Bee-Swarm-kevin-s-garden-1000.jpgThis amazing photo (left), taken by our Museum photograher, shows bees swarming in his garden. They sometimes do this in late Spring and, for the first time in the eight years that we've kept them, the bees of the Museum's hives did so in the Wildlife Garden last week! I asked Qais Zacharia, who also looks after the Museum's hives, why this occurs:

 

'This is slightly unusual for this late in the year, but could be due to the poor start to the summer. Swarms form when the colony becomes overcrowded; the queen leaves and approximately one third of the bees from the colony follow her in search of a new home. The remaining bees stay behind to rear a new, replacement queen.

 

'During the swarm tens of thousands of honeybees can take to the air and, despite appearances and terrible B-movies, they are not agressive (their principal focus is finding a new home). After leaving the old colony, the swarm will typically congregate on a nearby branch while scouts search for a suitable place to form their new colony, a process that can take as long as a few days.

 

'Experienced beekeepers are able to capture the swarm at this point - assuming it is within reach - by shaking the bees into a "nucleus box" before moving them into a new hive. However, we didn't manage to do this last week as the swarms were too high up in the trees and they must have made a new home elsewhere, which could be anywhere from somewhere close by to several miles away.

 

 

'At the old colony, the new queen will hatch after about a week and will venture out to mate with drones from colonies nearby before returning to lay eggs. A good sign that a queen has successfully mated is pollen being taken into the hive but, if mating wasn't successful, the colony will dwindle and eventually die off. This can be prevented in kept hives by swapping in a specially bred and mated queen for the unsuccessful original.'

 

If you're visiting the Museum in summer, drop into the Wildlife Garden. And look out for a 'living' bee sculpture by artist Tomàš Libertíny outside the Museum between 28 July and 5 August as part of the Exhibition Road Show.

 

Watch now on our live beecam

 

Enjoy our Wildlife in summer website

 

Find out about visiting the Wildlife Garden

 

Browse the Wildlife Garden highlights slideshow

 

Discover the habitats in the garden

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The sun shone, the worms were charmed, bugs counted, trees trailed, and ponds dipped while visitors were led a merry dance through the Museum and outdoor gardens by the Insect Parade for Big Nature Day last Sunday. Over 5,000 people came. It was a resounding success.

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Hundreds of excited children made bug hats and got their faces painted at the workshops in the Darwin Centre atrium to join the Insect Parade (above and below). The parade was led by the insect band on stilts who were dressed as a giant ladybird, earwig, leaf insect and beetle. They took the procession twice around the Museum, through the Central Hall under Dippy's tail, back into the Darwin Centre and out into the Courtyard for a final song.

 

The event was also abuzz with about 50 nature groups who had amazing displays in the indoor and outdoor marquees. Friends of the Earth had people dressing up as bees to raise awareness of the decline of bumblebees. The National Trust brought their shepherd’s caravan and did bark rubbing and a poplular log run challenge. The British Trust for Conservation Volunteers showed visitors how to make bird boxes and bug hotels to encourage wildlife into their gardens.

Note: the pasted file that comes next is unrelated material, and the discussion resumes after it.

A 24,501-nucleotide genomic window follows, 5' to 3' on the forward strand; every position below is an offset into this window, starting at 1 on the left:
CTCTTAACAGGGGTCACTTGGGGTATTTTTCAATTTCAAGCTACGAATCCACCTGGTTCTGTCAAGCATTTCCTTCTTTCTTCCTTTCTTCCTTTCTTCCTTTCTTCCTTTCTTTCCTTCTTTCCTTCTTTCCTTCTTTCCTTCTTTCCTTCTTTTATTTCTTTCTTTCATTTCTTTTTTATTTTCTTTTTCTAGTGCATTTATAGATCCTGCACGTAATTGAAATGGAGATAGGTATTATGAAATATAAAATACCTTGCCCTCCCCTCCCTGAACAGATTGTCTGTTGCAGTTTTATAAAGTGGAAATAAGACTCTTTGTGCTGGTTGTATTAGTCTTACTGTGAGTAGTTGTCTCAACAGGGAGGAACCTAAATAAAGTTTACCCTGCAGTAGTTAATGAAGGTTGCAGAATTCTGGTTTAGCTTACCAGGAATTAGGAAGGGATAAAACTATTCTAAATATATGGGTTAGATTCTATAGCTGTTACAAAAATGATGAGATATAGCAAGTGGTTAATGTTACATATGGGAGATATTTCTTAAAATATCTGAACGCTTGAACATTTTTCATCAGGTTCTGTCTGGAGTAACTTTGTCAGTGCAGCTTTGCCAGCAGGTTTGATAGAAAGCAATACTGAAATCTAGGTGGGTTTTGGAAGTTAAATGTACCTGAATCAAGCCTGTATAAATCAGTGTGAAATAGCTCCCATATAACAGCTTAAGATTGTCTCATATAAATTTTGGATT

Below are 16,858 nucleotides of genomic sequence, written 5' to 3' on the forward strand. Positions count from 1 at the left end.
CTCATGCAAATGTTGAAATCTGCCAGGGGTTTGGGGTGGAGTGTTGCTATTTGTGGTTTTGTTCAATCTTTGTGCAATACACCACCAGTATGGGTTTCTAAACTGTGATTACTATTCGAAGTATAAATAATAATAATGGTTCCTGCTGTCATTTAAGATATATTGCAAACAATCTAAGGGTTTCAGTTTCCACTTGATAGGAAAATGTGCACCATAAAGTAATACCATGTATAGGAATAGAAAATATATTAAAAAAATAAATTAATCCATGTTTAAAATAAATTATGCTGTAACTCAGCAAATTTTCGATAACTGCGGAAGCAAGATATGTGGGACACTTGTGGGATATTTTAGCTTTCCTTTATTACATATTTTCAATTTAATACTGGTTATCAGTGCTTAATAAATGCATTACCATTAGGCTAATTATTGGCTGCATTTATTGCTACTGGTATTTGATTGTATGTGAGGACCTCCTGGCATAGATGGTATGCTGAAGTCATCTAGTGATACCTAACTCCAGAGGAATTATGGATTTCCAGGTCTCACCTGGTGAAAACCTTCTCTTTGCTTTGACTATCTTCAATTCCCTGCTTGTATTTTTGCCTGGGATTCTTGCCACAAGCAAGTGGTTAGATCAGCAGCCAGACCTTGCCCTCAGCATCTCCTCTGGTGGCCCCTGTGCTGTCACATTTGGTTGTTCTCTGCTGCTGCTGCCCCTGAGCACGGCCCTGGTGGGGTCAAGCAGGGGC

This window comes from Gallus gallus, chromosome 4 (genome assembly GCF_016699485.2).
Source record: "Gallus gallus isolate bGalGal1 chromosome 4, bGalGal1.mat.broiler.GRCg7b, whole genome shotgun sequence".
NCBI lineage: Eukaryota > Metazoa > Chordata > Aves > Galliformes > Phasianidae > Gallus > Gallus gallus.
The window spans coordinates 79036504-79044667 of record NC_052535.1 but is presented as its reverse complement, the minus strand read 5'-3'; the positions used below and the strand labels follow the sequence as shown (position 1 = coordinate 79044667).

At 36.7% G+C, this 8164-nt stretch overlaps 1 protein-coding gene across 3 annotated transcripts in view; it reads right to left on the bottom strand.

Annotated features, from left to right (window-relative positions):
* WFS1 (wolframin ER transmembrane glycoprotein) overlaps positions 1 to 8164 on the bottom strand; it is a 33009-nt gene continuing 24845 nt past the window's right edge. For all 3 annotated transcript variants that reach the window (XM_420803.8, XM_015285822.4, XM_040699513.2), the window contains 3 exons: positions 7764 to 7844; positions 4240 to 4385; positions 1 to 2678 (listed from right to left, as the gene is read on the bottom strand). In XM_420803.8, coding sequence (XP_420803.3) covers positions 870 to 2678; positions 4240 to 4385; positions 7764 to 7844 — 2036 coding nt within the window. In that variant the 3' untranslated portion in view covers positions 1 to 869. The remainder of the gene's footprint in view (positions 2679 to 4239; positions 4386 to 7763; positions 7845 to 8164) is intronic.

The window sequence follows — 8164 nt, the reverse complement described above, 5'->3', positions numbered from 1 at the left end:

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Among the crowd you could often spot members of several Cub Scout packs who joined in the pond dipping and bug counting activities to earn their Cub Naturalist Activity badges.

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Read the news story about Big Nature Day and the Cub Scout resources

 

Enjoy some more highlights in pictures. Select images to enlarge them

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Insect carnival revelry

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The Friends of the Earth stand where you could dress up as a bee

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Getting a painted face

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Admiring bugs

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Leaf shaking for insects in the Wildlife Garden

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Worm charming in the Wildlife Garden

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Pond dipping

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Strumming ladybird

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Insect Carnival on the move

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Darwin Centre atrium workshops

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The peaceful shepherd's hut

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Our Big Nature Day on 27 May is a special kind of celebration and a brilliant day out for anyone who's interested in the natural world, whatever their age. It is the largest free event of its kind in the UK, and this year we've invited more than 50 nature groups from across the country to join us.

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Get bug-faced and hatted for the Insect Parades led by the insect band performing on stilts at our nature festival. Select images to enlarge them